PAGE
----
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09BISHKEK888 2009-08-06 11:34:00 CONFIDENTIAL Embassy Bishkek
Cable title:  

KYRGYZSTAN: ABUSE OF ADMINISTRATIVE RESOURCES IN

Tags:   PINT PGOV KG 
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1. (C) SUMMARY: In the run-up to the 2009 Presidential
elections, the government of Kyrgyzstan used all its
administrative resources to support President Bakiyev,s
campaign. The government leveraged its access to huge
funding, thousands of state employees, a potent media
machine, and wide-ranging facilities to promote the campaign
of the President and ensure his victory. In the end,
Bakiyev,s use of state resources gave him an advantage in
the election that the opposition was unable to overcome.
This is Part I of two cables analyzing the run-up to the July
2009 Presidential Election. Part II, focusing on the
pressure to vote on election day, will follow septel. END
SUMMARY

PROMOTE THE PRESIDENT, OR ELSE!


--------------------------





2. (C) The President's re-election campaign was the central
preoccupation for many government officials this year. The
Director of the State Agency on Sports and Youth Aleksandr
Voinov told EmbOff that "all ministers were instructed by the
White House to be as active and high profile as possible in
promoting the government before the election." Voinov, for
his part, organized many sporting events around the country
using government resources. These events, such as the
"President's Cup" for kickboxing, featured large posters of
the President and banners with slogans like: "Bakiyev is for
sports. Sports are for Bakiyev." The Ministry of Education
coordinated the timing of new school openings for Bakiyev to
attend in his campaign travels.



3. (C) The Ministry of Culture put on free concerts where the
President was praised by both government officials and
entertainers. Some performers claim to have been paid in
some cases, while others were promised different benefits or
simply threatened to perform. One singer told EmbOff that
she was approached jointly by the Bakiyev campaign and the
Ministry of Culture and asked to perform for the campaign.
In return, she was promised government honors, along with
better access to government facilities and media coverage in
the future. She was told that her ability to perform at the
major government-controlled concert halls would be restricted
if she performed for the opposition.



4. (C) Media coverage in government-owned or controlled
outlets, particularly on television, also focused on the
President's campaign and portrayed him in a positive light.
A reporter for the government-controlled Channel 5 said the
station's leadership was warned by Oksana Malevannaya, the
Chief of the Presidential Secretariat, that the channel's
license would be revoked if the elections did not go well for
Bakiyev. Scripts for the nightly news were sent directly
from the White House to be read without changes on air. The
White House also instructed Channel 5 to pool reporters and
editors with two other supposedly independent TV stations to
ensure there was a unified message on the news during the
elections. Reporters were also ordered to give random people
200 soms (approximately USD 5) to appear on camera and say
that they were voting for Bakiyev or were disappointed in the
opposition.



5. (C) Tynai Ibragimov, the artistic director of the main,
government-run KTR television channel, told EmbOff that he
was hired to make Bakiyev look better on the news and the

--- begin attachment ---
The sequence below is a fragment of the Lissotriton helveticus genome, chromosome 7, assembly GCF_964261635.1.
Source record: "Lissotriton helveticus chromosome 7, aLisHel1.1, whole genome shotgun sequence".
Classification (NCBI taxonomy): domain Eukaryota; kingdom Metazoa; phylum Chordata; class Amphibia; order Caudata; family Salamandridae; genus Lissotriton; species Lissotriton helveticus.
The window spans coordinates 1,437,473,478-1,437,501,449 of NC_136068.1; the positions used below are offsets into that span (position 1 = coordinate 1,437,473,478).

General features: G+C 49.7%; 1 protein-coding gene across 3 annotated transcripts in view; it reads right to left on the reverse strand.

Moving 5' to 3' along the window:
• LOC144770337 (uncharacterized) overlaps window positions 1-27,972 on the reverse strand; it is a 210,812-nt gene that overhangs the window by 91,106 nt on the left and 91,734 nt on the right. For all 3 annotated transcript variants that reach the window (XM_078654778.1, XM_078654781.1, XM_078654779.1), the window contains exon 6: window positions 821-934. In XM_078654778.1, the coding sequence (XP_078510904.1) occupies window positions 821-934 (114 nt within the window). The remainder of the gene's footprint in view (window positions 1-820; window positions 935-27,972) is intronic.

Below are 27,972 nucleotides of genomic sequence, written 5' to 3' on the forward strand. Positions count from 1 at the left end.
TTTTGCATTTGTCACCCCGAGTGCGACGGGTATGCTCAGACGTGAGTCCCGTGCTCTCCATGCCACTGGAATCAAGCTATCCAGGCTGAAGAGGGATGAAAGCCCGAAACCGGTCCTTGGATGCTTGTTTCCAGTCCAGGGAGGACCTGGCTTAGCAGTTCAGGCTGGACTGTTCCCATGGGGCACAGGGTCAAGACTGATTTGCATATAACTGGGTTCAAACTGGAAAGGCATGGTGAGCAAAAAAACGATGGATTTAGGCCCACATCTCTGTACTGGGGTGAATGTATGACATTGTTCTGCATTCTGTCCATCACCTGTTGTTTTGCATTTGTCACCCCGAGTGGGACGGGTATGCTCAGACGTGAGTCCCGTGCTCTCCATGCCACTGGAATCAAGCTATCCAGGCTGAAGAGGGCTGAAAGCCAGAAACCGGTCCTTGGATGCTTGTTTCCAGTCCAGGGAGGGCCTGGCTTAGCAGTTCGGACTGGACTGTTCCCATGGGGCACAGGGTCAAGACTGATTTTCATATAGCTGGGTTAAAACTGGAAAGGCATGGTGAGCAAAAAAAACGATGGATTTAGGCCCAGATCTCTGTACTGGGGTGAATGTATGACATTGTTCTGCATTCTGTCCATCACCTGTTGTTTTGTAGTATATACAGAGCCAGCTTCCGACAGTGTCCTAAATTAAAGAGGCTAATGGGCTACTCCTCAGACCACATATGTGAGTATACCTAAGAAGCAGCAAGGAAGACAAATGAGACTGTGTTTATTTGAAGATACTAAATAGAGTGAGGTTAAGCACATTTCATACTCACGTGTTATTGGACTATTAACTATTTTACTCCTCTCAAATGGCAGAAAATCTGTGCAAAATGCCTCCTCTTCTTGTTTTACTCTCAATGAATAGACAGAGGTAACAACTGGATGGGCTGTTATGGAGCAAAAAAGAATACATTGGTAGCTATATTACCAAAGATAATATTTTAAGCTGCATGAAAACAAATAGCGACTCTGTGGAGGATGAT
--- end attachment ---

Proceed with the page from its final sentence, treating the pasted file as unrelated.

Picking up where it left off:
opposition candidates worse. He said that he was called
"absolutely every day" by the White House Presidential
Secretariat with feedback of how the President was shown on
the news. For example, Bakiyev should only be filmed from
the front, but opposition leaders should be shown often from
the back. Ibragimov said the White House organized televised

BISHKEK 00000888 002.2 OF 002


Kyrgyz language tests and debates for the President to appear
by himself or with one other candidate so his declining
health could not be compared to others. Ibragimov was
ordered to cut the live feed if any opposition candidate
criticized Bakiyev too much.



6. (C) University and school officials are traditionally
leaned on to support incumbent officials, but reported that
the pressure was especially heavy this year. President
Bakiyev signed an order transferring responsibility for the
appointment of university rectors from faculty vote to
himself. Three rectors confirmed that this makes them
accountable for the political needs of the President. The
rector of one large university said that he was called
regularly by Daniyar Usenov, the chief of the Presidential
Administration, with instructions on how to promote the
Presidential campaign and even specific names of faculty
members to fire who have not been supportive enough.



7. (C) A variety of other groups and instruments were
exploited to support the campaign. The government raised
pensions and salaries for its employees. It repainted many
roads, and opened new squares and parks. Bishkek city mayor
Nariman Tuleyev was particularly active in recent weeks, and
even sent a letter to Bishkek residents giving credit for the
new roads and parks to Bakiyev. Store and restaurant owners
complained on Internet blogs of being forced to hang Bakiyev
signs on their windows by campaign workers with the threat of
police and tax inspection visits if they refused.



8. (C) An official from Gazprom Neft, which has a dominant
share of the gasoline market in Kyrgyzstan, told EmbOff that
his company agreed with the White House to keep prices
artificially low until the election, at which point Gazprom
could raise them to recoup their losses and more. Opposition
candidates also complained of limited access to advertising
in the media and on billboards, while commercial billboards
and public spaces were blanketed with Bakiyev signs.
GFOELLER